Arn Keeling (MUN geography) and John Sandlos (MUN history) are traveling to Yellowknife in July to launch a public engagement and research partnership focusing on the “perpetual care” of a toxic mining waste site in the Northwest Territories. Working with academic partners, the Yellowknives Dene First Nation and Alternatives North, a Yellowknife NGO, Keeling and Sandlos received a SSHRC Partnership Development Grant to study the toxic waste disposal plans at Giant Mine. The project, entitled “Toxic Legacies: Community Perspectives on Arsenic Pollution at Yellowknife's Giant Mine,” seeks to generate both public engagement and deeper understanding around the challenges posed by long-term environmental contamination.
Opened in 1948, Giant Mine was once one of Canada’s most significant gold producers, and is now one of its worst toxic sites. Over 237,000 tonnes of arsenic trioxide, the byproduct of roasting gold ore, are buried below the surface at Giant. Because the original owner went bankrupt, the site is now a federal government liability. Recently concluded public hearings in the NWT examined the government’s controversial plans to freeze and permanently store the arsenic underground—plans now estimated to cost nearly a billion dollars.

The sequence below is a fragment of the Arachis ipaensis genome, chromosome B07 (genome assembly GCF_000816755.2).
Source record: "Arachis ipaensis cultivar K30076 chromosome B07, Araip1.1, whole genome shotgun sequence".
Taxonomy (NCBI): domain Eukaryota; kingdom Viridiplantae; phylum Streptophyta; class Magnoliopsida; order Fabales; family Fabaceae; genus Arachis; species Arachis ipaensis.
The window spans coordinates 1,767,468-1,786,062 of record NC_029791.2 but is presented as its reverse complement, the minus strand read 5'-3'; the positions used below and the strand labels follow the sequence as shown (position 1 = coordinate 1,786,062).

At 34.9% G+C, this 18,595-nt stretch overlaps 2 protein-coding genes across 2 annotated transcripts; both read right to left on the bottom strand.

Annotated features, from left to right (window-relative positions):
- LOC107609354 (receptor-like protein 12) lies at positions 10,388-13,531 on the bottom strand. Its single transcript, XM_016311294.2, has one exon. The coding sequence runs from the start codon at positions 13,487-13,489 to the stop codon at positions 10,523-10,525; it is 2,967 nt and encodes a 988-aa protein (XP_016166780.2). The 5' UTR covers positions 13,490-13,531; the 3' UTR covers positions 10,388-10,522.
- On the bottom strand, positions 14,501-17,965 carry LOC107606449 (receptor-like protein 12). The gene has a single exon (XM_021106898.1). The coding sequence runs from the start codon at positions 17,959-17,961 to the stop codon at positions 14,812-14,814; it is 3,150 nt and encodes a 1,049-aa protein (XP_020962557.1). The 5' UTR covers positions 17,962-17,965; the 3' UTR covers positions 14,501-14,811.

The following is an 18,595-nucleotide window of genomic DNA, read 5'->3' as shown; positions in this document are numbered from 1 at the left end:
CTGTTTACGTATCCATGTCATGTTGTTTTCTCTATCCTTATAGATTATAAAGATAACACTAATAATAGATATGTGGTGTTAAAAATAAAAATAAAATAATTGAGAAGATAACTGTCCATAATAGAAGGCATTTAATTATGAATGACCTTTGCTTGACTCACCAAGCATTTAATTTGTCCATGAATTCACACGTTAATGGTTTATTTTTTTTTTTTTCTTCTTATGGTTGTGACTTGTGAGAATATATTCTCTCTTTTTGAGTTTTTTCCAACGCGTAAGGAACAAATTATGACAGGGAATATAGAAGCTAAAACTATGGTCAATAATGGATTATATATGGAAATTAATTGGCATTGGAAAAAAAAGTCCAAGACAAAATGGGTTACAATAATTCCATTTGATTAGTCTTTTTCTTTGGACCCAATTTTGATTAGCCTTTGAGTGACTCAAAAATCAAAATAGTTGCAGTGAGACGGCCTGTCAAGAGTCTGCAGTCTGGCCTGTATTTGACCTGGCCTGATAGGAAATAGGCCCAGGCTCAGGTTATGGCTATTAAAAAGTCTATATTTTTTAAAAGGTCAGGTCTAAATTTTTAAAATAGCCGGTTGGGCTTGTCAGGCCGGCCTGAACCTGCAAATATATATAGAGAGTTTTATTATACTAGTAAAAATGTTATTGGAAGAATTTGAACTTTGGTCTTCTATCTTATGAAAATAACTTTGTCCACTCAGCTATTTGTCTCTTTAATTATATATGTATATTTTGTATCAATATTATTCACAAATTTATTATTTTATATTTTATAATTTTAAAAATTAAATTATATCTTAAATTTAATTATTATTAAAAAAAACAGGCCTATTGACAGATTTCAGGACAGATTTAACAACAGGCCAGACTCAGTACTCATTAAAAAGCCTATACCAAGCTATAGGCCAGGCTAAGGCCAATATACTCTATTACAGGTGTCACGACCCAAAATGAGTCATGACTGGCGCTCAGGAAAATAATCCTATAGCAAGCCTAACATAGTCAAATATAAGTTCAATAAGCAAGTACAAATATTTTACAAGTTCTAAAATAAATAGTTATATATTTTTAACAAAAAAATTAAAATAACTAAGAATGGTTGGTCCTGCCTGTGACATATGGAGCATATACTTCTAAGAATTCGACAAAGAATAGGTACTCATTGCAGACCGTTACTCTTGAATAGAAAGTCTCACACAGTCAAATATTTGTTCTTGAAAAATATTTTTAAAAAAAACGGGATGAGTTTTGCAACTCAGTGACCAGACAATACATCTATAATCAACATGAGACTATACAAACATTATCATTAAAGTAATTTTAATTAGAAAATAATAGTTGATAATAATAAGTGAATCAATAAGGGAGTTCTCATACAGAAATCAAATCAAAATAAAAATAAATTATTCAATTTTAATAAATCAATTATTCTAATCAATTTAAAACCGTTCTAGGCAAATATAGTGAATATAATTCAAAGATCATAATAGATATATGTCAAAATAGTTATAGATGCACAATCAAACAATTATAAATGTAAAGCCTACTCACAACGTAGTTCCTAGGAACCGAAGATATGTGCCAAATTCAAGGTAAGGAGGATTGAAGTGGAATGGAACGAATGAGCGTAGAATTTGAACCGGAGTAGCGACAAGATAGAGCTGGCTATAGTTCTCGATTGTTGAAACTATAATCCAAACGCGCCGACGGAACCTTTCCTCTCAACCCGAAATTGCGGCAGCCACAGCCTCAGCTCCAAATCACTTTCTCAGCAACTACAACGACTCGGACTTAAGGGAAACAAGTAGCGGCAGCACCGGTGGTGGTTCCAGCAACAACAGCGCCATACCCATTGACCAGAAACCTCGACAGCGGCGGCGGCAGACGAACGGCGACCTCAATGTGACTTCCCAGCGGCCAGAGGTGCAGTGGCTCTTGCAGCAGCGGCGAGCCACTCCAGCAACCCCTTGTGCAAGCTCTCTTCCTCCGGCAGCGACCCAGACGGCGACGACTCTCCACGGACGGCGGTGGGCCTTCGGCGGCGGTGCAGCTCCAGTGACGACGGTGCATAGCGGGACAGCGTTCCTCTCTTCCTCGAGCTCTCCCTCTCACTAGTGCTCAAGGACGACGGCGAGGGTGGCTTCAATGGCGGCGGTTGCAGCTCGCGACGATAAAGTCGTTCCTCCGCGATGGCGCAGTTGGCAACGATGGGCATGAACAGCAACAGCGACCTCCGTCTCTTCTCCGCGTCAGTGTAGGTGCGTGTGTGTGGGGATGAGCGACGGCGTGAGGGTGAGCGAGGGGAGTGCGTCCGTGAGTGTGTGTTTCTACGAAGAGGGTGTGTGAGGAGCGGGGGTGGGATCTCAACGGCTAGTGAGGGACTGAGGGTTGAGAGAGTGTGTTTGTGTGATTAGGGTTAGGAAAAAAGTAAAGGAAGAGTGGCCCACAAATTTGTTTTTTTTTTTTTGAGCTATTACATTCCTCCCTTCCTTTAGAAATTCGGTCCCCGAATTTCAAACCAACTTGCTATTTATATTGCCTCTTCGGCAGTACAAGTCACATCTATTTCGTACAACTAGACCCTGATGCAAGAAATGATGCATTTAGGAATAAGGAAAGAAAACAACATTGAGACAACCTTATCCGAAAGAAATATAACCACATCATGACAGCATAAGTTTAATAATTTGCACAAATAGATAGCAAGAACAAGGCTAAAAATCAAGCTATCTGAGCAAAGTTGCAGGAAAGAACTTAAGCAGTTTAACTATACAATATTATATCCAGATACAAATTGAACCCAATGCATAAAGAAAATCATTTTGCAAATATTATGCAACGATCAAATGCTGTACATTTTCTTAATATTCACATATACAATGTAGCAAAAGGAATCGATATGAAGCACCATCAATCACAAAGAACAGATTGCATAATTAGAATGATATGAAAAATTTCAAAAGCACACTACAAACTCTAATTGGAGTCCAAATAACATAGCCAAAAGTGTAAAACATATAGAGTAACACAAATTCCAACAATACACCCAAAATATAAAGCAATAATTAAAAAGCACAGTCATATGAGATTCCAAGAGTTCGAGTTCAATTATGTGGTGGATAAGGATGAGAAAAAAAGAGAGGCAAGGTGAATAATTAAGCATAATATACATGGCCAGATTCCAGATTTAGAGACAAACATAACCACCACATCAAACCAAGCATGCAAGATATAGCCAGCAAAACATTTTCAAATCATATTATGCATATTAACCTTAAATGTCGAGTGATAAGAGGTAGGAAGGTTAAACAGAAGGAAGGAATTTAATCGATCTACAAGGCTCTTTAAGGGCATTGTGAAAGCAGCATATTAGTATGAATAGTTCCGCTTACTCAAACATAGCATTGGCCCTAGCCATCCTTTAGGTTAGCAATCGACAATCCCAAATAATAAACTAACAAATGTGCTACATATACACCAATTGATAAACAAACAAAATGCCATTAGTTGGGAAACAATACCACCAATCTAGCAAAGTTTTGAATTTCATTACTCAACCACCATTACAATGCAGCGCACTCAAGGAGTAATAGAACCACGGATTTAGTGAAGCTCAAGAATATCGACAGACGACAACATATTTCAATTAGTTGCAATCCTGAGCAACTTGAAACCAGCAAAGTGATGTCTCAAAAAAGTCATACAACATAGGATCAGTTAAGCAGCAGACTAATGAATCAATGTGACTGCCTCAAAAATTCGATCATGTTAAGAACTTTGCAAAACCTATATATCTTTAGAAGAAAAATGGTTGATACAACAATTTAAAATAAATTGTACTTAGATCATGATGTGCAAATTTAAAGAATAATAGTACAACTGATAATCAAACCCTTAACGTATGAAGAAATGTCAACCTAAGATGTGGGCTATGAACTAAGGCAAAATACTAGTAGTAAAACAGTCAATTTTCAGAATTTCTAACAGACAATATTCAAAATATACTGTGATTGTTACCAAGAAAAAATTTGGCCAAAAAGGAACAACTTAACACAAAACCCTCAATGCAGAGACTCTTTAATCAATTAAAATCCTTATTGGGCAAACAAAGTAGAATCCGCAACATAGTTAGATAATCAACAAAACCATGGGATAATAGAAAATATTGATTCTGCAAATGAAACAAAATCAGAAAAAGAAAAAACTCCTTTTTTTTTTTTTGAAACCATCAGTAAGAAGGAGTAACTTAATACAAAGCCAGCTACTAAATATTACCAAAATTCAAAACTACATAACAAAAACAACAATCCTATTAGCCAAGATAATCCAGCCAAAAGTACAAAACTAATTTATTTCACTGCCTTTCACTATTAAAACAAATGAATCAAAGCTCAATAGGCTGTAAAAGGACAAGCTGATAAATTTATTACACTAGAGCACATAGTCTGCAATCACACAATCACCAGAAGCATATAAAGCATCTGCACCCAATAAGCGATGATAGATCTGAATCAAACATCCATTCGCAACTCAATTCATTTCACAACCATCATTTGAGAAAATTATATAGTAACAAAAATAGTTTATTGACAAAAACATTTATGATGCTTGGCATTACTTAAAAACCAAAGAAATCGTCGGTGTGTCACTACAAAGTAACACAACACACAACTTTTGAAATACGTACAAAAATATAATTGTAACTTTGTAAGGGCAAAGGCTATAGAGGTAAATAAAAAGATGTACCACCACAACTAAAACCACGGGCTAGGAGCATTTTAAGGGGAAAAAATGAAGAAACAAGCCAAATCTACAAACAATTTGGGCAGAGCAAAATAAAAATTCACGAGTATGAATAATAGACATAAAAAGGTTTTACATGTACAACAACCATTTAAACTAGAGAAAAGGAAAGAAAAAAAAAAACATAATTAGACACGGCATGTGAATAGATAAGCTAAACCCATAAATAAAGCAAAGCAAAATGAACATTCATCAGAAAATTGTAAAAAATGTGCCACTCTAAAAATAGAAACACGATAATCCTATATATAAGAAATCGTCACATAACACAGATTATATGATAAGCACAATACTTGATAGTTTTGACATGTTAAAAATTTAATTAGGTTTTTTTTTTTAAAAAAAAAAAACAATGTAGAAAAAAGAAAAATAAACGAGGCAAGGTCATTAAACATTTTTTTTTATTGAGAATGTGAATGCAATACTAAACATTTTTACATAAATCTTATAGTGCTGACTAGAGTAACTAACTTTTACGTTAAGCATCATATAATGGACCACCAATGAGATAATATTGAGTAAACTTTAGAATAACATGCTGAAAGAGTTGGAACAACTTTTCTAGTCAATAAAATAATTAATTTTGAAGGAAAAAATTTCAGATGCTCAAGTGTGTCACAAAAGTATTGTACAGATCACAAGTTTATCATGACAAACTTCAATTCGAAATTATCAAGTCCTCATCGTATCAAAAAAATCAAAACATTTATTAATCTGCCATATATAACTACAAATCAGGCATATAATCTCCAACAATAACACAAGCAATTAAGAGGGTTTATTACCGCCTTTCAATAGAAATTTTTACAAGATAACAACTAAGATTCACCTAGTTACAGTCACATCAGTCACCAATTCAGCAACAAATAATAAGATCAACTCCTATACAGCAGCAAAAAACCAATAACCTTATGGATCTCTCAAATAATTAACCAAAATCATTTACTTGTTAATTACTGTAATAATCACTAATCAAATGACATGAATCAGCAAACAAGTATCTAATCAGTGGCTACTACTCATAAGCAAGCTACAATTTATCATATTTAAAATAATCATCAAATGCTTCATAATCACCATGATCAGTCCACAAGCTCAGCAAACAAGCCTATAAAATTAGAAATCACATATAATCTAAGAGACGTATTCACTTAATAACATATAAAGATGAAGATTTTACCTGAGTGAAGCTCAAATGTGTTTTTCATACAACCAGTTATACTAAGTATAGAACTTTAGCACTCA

With their partners, Keeling and Sandlos will co-ordinate research into the historical legacies and future challenges posed by Giant Mine. The project aims to produce an oral history volume documenting the environmental and socio-economic changes experienced by the Yellowknives Dene as a result of mineral development.
In partnership with the Yellownives and Alternatives North, the project will also examine how community involvement and Aboriginal knowledge can contribute to solutions surrounding the challenges of perpetual care and communication with future generations. The partners will conduct local workshops and fact-finding missions, comparing the Yellowknife situation with similar cases, such as the Waste Isolation Pilot Project in New Mexico.
Finally, working with Ron Harpelle at Lakehead University and professional filmmakers, the team will also create and distribute a documentary film examining the long-term legacies of Giant Mine.
The three-year Toxic Legacies project is an outgrowth of Sandlos and Keeling’s Abandoned Mines in Northern Canada project, a multi-year, SSHRC-funded investigation into the environmental and social legacies of industrial mineral development in Northern Canada. For more information on the Abandoned Mines project, see www.abandonedminesnc.com.